LPGs can also act as asphyxiants, but the toxicity profile for butane and propane is surprisingly low. Interaction with LPGs would be brief since general procedures would limit exposure times in well ventilated areas. From the table below you can see that concentrations above the lower explosion limit are required to cause drowsiness and would not be obtained when complying with regulations. Lethal levels at 10 min exposure times exceed 77,000 ppm and only caused 1% mortality in mice. The flammability at these concentrations is a larger concern compared to exposure. As mentioned previously, the low boiling point make it easy to remove residual solvents from the product following typical vacuum purging protocols.


Cold ethanol extractions are another extraction method worth considering. One of the main advantages of cold ethanol extractions is that plant lipids are not soluble and removes the winterization step from the process. The low pressures also reduce the costs of the non-rated components of the stainless steel parts. Ethanol is easy to obtain and higher volumes can be stored in standard F-type occupancies. There are some disadvantages to consider as well.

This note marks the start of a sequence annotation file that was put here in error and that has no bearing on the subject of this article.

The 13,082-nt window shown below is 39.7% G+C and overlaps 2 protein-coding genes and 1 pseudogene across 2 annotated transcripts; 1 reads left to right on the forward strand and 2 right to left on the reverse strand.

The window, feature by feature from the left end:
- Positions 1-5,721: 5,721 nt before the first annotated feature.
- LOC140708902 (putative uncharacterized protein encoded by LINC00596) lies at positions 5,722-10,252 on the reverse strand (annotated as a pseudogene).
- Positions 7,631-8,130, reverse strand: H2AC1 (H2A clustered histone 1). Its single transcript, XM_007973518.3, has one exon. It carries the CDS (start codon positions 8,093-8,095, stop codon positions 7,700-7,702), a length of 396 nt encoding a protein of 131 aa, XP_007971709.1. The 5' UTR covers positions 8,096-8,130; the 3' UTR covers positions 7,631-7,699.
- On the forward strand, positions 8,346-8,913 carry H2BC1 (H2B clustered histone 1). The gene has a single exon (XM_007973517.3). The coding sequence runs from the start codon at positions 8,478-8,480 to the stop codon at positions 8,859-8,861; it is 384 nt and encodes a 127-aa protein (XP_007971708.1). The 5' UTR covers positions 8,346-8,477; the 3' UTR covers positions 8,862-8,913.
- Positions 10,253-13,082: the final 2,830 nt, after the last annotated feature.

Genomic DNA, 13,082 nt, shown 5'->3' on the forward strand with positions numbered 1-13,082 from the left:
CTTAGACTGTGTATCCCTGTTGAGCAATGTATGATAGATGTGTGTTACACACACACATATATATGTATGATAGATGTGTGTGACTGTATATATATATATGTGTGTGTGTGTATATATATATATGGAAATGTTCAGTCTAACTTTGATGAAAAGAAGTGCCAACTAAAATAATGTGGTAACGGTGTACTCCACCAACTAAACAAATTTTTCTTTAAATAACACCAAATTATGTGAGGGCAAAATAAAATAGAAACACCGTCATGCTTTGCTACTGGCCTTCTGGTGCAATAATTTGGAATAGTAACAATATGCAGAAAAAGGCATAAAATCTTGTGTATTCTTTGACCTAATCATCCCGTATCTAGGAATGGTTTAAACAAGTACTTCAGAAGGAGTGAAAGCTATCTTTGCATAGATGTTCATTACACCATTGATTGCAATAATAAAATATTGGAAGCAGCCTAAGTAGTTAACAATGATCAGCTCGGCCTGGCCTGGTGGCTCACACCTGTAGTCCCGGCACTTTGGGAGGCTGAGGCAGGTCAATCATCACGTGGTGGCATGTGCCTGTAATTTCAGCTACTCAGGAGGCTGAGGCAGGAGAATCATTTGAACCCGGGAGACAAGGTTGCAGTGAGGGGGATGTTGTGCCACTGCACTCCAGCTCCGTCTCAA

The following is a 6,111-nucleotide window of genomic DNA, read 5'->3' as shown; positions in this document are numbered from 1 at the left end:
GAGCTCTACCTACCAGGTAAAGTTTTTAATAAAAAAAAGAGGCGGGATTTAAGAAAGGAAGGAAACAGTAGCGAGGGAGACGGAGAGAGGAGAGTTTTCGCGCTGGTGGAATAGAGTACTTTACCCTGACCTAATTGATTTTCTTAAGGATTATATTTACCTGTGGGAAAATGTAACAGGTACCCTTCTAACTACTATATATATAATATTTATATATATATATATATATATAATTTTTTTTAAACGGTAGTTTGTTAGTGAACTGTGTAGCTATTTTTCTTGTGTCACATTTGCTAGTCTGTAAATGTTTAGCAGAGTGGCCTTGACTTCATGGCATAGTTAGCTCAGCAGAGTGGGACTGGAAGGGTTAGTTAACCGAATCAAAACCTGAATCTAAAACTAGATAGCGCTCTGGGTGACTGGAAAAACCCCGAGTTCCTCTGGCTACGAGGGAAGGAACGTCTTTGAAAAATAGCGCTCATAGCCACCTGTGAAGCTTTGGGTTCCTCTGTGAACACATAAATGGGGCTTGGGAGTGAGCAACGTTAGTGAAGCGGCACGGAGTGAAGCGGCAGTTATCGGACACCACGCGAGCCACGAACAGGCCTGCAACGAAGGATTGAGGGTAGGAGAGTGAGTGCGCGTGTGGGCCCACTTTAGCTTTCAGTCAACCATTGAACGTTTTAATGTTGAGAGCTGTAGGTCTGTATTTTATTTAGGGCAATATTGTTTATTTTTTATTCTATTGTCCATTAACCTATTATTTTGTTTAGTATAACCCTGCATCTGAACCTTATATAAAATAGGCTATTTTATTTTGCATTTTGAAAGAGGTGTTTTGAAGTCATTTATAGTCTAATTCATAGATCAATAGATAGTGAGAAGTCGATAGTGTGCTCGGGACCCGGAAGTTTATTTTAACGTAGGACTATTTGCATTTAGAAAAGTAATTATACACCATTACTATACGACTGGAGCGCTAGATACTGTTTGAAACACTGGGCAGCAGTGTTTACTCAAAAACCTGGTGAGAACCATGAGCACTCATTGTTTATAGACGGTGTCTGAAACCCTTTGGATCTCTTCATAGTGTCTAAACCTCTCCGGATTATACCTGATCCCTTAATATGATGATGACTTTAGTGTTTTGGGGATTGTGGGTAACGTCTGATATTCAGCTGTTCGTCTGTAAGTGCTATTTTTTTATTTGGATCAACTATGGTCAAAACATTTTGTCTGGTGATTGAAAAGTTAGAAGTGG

• Low solubility requires large amounts of ethanol to extract the biomass. Incredibly Inefficient – ethanol extractions are usually done at very low temperatures and recover just 60%-70% of cannabinoids per extraction. 
  • Ethanol soaked waste biomass at the end of run presents a safety hazard.
  • Low selectivity. At higher temperatures ethanol can extract chlorophyll rich, dark extracts – the exact opposite of what consumers are looking for. 
  • Expensive high capacity chillers required to chill ethanol. Expensive energy input.
  • Expensive high capacity solvent evaporators required to recover ethanol. Expensive energy input. Typical rotary evaporatoras are not sufficient to distill large volumes of ethanol.
  • Limited range of products. Cannot make crumbles, diamonds, sauce, and shatter.